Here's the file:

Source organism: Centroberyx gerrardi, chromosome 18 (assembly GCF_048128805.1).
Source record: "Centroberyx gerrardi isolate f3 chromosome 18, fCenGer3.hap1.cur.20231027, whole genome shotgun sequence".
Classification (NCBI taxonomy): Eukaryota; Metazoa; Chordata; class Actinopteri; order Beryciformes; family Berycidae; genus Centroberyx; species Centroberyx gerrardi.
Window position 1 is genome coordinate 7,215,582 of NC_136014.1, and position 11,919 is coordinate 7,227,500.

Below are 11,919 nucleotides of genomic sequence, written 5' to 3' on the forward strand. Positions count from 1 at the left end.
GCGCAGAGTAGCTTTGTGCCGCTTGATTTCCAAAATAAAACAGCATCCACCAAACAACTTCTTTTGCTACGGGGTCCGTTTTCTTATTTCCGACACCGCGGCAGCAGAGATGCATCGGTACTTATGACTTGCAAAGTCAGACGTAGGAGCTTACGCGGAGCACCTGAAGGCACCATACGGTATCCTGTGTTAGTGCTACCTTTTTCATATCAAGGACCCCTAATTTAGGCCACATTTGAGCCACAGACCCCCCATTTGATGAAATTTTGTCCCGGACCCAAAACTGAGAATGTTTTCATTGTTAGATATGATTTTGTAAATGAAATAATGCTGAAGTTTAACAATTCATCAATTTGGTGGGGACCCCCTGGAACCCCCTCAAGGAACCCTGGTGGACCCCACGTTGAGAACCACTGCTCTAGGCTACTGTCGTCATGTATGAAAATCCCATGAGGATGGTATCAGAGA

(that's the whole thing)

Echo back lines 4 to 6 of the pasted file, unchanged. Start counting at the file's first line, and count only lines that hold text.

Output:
Window position 1 is genome coordinate 7,215,582 of NC_136014.1, and position 11,919 is coordinate 7,227,500.

Below are 11,919 nucleotides of genomic sequence, written 5' to 3' on the forward strand. Positions count from 1 at the left end.
GCGCAGAGTAGCTTTGTGCCGCTTGATTTCCAAAATAAAACAGCATCCACCAAACAACTTCTTTTGCTACGGGGTCCGTTTTCTTATTTCCGACACCGCGGCAGCAGAGATGCATCGGTACTTATGACTTGCAAAGTCAGACGTAGGAGCTTACGCGGAGCACCTGAAGGCACCATACGGTATCCTGTGTTAGTGCTACCTTTTTCATATCAAGGACCCCTAATTTAGGCCACATTTGAGCCACAGACCCCCCATTTGATGAAATTTTGTCCCGGACCCAAAACTGAGAATGTTTTCATTGTTAGATATGATTTTGTAAATGAAATAATGCTGAAGTTTAACAATTCATCAATTTGGTGGGGACCCCCTGGAACCCCCTCAAGGAACCCTGGTGGACCCCACGTTGAGAACCACTGCTCTAGGCTACTGTCGTCATGTATGAAAATCCCATGAGGATGGTATCAGAGA